While chemotherapy is widely considered an effective means of treating testicular cancer, it doesn’t come without side effects. Now, researchers in London say they’ve developed a test that may be able to accurately predict relapse risk.
If the test becomes the norm, it would allow low-risk men to avoid chemotherapy, opting instead to monitor their health.
The test focuses on several features of non-seminomatous germ cell tumors (a common testicular cancer). This includes whether or not the tumor has blood vessels, the appearance of cancer stem cells, and more. When these factors were taken into consideration, researchers say the test was able to accurately predict which men were at the highest risk for relapse.
The study included 177 tumor samples. Researchers found that in the group that the test determined to be high risk, 70 percent indeed experienced a relapse.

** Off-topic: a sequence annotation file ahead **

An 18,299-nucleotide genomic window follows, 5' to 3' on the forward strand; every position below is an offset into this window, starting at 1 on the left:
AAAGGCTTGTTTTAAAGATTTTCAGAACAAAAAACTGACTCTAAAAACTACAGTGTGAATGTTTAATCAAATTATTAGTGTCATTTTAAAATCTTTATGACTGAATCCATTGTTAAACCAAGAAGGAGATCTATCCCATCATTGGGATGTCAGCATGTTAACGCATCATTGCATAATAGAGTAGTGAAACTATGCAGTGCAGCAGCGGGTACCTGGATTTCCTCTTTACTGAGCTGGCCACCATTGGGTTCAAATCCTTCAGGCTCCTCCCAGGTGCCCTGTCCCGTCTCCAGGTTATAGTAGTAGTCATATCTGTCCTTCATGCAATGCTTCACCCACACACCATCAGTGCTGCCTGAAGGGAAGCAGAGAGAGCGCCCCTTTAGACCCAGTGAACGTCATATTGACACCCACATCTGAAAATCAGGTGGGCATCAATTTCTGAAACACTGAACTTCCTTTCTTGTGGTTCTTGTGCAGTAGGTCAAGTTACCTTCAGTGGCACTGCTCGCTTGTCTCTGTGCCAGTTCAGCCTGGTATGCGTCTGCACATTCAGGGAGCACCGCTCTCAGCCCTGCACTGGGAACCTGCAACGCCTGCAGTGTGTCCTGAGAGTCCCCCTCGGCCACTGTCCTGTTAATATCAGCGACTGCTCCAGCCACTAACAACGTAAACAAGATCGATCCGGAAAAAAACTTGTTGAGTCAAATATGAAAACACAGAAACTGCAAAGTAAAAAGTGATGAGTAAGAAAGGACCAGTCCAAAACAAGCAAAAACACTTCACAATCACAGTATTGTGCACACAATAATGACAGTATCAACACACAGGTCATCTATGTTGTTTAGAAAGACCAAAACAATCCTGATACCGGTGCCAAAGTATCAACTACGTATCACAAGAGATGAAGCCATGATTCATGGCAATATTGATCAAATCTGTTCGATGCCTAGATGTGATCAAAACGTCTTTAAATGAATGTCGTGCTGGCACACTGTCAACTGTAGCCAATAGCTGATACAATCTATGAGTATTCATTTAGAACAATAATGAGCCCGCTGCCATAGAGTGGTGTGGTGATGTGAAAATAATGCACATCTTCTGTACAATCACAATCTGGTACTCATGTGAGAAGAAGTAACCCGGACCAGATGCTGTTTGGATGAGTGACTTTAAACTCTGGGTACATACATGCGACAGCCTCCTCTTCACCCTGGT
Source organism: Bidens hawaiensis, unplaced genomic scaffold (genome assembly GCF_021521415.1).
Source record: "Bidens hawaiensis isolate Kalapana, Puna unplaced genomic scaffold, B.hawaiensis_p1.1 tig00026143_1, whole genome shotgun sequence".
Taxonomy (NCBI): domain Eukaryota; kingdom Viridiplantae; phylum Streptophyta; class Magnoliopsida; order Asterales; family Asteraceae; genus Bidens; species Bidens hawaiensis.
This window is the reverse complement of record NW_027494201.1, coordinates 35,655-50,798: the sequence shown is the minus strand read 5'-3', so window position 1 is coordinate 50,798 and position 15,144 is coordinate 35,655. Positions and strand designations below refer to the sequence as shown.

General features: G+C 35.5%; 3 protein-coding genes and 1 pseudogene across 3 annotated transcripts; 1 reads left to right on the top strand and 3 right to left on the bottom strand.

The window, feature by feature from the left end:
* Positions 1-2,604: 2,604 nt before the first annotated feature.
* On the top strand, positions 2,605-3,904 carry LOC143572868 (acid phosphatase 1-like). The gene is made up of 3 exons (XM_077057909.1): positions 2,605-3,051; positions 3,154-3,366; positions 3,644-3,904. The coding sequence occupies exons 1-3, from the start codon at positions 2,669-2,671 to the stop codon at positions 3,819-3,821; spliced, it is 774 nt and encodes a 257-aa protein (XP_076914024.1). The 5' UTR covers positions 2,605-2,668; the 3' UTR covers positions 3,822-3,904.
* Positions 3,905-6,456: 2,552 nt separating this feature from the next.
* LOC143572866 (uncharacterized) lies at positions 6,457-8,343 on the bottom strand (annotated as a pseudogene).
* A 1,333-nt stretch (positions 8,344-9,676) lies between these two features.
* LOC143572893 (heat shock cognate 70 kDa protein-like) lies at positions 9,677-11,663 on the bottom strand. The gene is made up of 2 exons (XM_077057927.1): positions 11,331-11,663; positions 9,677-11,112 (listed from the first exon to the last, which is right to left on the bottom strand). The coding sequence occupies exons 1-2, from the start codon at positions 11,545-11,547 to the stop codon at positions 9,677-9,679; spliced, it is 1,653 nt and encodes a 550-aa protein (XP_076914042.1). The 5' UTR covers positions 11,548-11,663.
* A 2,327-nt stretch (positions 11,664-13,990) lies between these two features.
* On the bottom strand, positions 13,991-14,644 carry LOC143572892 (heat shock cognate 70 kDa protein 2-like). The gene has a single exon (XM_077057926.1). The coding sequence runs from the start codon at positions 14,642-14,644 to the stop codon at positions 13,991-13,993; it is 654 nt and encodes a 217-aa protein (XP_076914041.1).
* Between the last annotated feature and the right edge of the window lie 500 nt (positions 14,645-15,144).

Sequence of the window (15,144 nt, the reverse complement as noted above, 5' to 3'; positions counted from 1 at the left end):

“Patients with stage 1 testicular cancer face the difficult choice of being monitored in case their cancer returns or having chemotherapy straight away,” says study leader Janet Shipley, a professor at The Institute of Cancer Research in London. “Our research has identified an improved way of predicting which men with the non-seminoma type of testicular cancer are at high risk of their cancer returning.”
Shipley adds that the best choice for men who are deemed low risk would be to avoid chemo, while high-risk men should be offered curative chemotherapy.
“To validate the use of this test, we now need to assess larger numbers of men in the clinic,” Shipley adds.